Steve Bantu Biko - Biography

Essay by Hikaruhina February 2009

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Stephen Bantu Biko (Personal History)Stephen Bantu Biko (18 December 1946 - 12 September 1977) was born in King Williamstown, Cape Province, South Africa as the second son (third child) of Mzimgayi Biko. A noted anti-apartheid activist in South Africa in the 1960s and 1970s, he had been regarded as a martyr of the anti-apartheid movement after his covered death in police custody.

Biko was raised and educated in a Christian home and later became a student at Wentworth - a White medical school in Durban. There he was initially involved with the National Union of South African Students, but after he became convinced that Black, Indian and Coloured students needed an organization of their own, he formed SASO (South African Students' Organization) in 1968 and was elected its first president. Later the SASO developed into the BCM (Black Consciousness Movement). He was banned as a result of his political activities in March 1973, resulting in the restriction of areas and was forbidden to make any speeches (not allowed to speak to more than one person at a time).

Even after the ban - during which his movements were restricted to the Eastern Cape, his home province - he continued to fight for black consciousness. By 1972, he became honorary president of the Black People's Convention.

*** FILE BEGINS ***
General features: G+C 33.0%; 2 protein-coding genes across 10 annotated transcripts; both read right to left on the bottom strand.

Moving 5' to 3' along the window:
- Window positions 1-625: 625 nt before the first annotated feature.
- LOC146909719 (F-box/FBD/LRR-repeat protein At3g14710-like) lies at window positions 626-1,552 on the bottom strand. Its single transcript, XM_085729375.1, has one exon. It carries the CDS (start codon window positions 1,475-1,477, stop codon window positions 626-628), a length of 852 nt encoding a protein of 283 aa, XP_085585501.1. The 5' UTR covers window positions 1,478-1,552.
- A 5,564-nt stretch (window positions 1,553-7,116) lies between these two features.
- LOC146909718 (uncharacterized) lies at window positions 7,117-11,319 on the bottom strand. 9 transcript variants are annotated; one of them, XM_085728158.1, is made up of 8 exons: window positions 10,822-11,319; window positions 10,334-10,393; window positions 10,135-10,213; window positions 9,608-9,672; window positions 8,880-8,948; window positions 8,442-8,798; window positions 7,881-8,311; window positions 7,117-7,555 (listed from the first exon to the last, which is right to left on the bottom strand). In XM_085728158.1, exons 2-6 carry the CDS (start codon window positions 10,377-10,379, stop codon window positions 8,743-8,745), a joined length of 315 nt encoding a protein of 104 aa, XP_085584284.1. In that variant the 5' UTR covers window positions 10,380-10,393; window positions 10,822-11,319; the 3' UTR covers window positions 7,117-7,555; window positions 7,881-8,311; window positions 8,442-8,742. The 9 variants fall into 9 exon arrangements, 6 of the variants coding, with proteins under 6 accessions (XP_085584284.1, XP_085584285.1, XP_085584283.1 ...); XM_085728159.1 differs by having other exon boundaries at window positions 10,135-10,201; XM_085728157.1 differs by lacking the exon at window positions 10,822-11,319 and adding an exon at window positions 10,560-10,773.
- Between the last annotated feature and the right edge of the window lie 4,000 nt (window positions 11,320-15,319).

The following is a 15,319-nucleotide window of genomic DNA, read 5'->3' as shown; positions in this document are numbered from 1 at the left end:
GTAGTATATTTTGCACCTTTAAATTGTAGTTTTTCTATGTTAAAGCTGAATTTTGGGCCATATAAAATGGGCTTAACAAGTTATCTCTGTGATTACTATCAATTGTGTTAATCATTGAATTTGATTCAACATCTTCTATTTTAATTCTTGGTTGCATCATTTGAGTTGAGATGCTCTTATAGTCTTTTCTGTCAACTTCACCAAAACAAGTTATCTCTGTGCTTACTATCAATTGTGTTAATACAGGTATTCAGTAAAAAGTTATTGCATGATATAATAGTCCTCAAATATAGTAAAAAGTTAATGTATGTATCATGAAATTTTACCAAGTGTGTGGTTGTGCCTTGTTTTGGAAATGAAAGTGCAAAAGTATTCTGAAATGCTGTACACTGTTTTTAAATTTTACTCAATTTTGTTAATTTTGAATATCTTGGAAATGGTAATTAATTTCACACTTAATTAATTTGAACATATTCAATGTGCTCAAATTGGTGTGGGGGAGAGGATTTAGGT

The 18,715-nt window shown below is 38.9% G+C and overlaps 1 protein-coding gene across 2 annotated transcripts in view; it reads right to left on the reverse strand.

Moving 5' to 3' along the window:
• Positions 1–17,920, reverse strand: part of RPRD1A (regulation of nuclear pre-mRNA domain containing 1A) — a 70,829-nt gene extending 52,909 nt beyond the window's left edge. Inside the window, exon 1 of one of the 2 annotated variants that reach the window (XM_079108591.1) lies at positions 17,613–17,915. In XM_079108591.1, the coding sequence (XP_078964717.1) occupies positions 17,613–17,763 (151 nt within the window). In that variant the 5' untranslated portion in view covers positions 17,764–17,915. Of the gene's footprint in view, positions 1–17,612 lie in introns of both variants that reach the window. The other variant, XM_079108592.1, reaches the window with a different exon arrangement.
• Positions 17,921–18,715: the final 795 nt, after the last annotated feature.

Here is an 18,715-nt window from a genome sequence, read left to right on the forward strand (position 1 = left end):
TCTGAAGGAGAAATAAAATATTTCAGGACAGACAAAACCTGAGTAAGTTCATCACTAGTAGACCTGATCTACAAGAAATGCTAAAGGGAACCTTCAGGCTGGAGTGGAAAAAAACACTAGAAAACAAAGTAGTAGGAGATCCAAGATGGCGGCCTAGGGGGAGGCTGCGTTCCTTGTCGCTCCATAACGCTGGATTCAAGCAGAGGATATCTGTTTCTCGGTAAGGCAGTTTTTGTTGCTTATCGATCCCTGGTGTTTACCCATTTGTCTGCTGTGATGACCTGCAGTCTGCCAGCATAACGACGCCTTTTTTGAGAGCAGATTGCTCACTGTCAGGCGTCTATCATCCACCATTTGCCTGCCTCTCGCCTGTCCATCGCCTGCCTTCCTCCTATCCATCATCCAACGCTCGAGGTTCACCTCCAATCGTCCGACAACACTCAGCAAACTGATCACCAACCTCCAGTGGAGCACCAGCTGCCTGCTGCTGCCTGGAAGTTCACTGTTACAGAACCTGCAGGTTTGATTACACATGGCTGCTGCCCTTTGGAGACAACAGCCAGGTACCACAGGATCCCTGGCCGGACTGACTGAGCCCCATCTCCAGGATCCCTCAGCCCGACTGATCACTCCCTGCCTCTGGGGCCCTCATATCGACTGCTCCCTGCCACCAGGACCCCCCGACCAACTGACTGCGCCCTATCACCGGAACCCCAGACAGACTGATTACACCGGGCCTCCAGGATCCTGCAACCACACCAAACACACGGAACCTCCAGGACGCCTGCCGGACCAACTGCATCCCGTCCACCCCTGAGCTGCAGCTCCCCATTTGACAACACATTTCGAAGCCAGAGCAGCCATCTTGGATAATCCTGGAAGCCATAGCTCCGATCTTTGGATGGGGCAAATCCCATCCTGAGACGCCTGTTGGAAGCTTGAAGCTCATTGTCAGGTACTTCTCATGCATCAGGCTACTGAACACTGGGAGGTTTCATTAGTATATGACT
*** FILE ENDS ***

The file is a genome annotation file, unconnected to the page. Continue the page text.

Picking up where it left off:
On 21 August 1977, Biko was arrested at a police road block under the Terrorism Act no. 83 of 1967. Thereafter he suffered a major head injury and other humiliations while in police custody. Biko died shortly after arriving in a prison in Pretoria on 12 September. Despite the authorities denying responsibilities for the cause of his death, this event opened the public's eyes to the cruel apartheid establishment and motivated further anti-apartheid activities.

Biko's wife, Ntsiki Mashalaba, was also an outstanding thinker within the organization. Ntsiki and Biko conceived two children together: Nkosinathi and Samora. He also had two children with Dr. Mamphela Ramphele (a famous activist of BCM)- a daughter who died at the age of two months after birth in 1974, and a son (Hlumelo) who was born in 1978, after Biko's death.

Note: Please be warned that due to conflicting info from sources, several facts are unsure of and as such should be used with caution. The most contradictive one of which is whether Biko went to the institution of Wentworth (as stated in the above essay) or at the University of Natal (see below reference at Wiki). The date at which he became the honorary president of BPC is also uncertain.

Any corrections, suggestions, critics etc. are welcome!Bibliography - Stephen Bantu Biko1. African history online (09 2007)2. News (1997-12-08).

3. Consciousness 1977-1987, by Nigel Gibson4., Steve Biko5. dot com, Steve Biko6. Leaders of the Past, Steve Biko